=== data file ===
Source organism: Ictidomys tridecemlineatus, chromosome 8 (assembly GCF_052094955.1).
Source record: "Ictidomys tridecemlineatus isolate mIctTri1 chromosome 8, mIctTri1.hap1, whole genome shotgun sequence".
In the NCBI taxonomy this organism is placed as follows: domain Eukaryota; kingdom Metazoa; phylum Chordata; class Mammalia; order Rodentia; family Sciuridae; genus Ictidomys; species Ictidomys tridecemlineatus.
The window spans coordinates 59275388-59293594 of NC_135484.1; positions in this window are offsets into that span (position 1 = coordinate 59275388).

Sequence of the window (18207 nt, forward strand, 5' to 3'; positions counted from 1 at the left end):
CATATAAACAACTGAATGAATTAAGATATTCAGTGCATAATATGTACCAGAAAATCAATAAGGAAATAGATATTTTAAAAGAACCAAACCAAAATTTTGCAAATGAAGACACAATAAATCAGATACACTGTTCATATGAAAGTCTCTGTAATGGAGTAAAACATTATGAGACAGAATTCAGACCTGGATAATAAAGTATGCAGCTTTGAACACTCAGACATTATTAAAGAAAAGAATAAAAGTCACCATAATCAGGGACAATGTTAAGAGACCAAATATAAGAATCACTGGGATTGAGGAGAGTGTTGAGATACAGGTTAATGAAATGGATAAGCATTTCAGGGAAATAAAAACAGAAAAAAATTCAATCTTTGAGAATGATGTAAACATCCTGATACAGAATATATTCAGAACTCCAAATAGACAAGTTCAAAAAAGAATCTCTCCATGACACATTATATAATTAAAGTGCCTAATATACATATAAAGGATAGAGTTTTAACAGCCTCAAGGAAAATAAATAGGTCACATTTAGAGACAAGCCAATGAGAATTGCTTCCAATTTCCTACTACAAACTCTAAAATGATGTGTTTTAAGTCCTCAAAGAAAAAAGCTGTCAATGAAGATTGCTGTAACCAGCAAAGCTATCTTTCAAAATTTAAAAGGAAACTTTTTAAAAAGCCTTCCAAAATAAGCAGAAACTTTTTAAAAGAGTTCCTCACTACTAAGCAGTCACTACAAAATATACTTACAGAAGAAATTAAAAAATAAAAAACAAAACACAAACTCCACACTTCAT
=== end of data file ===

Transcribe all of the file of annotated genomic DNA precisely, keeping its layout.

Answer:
Source organism: Ictidomys tridecemlineatus, chromosome 8 (assembly GCF_052094955.1).
Source record: "Ictidomys tridecemlineatus isolate mIctTri1 chromosome 8, mIctTri1.hap1, whole genome shotgun sequence".
In the NCBI taxonomy this organism is placed as follows: domain Eukaryota; kingdom Metazoa; phylum Chordata; class Mammalia; order Rodentia; family Sciuridae; genus Ictidomys; species Ictidomys tridecemlineatus.
The window spans coordinates 59275388-59293594 of NC_135484.1; positions in this window are offsets into that span (position 1 = coordinate 59275388).

Sequence of the window (18207 nt, forward strand, 5' to 3'; positions counted from 1 at the left end):
CATATAAACAACTGAATGAATTAAGATATTCAGTGCATAATATGTACCAGAAAATCAATAAGGAAATAGATATTTTAAAAGAACCAAACCAAAATTTTGCAAATGAAGACACAATAAATCAGATACACTGTTCATATGAAAGTCTCTGTAATGGAGTAAAACATTATGAGACAGAATTCAGACCTGGATAATAAAGTATGCAGCTTTGAACACTCAGACATTATTAAAGAAAAGAATAAAAGTCACCATAATCAGGGACAATGTTAAGAGACCAAATATAAGAATCACTGGGATTGAGGAGAGTGTTGAGATACAGGTTAATGAAATGGATAAGCATTTCAGGGAAATAAAAACAGAAAAAAATTCAATCTTTGAGAATGATGTAAACATCCTGATACAGAATATATTCAGAACTCCAAATAGACAAGTTCAAAAAAGAATCTCTCCATGACACATTATATAATTAAAGTGCCTAATATACATATAAAGGATAGAGTTTTAACAGCCTCAAGGAAAATAAATAGGTCACATTTAGAGACAAGCCAATGAGAATTGCTTCCAATTTCCTACTACAAACTCTAAAATGATGTGTTTTAAGTCCTCAAAGAAAAAAGCTGTCAATGAAGATTGCTGTAACCAGCAAAGCTATCTTTCAAAATTTAAAAGGAAACTTTTTAAAAAGCCTTCCAAAATAAGCAGAAACTTTTTAAAAGAGTTCCTCACTACTAAGCAGTCACTACAAAATATACTTACAGAAGAAATTAAAAAATAAAAAACAAAACACAAACTCCACACTTCAT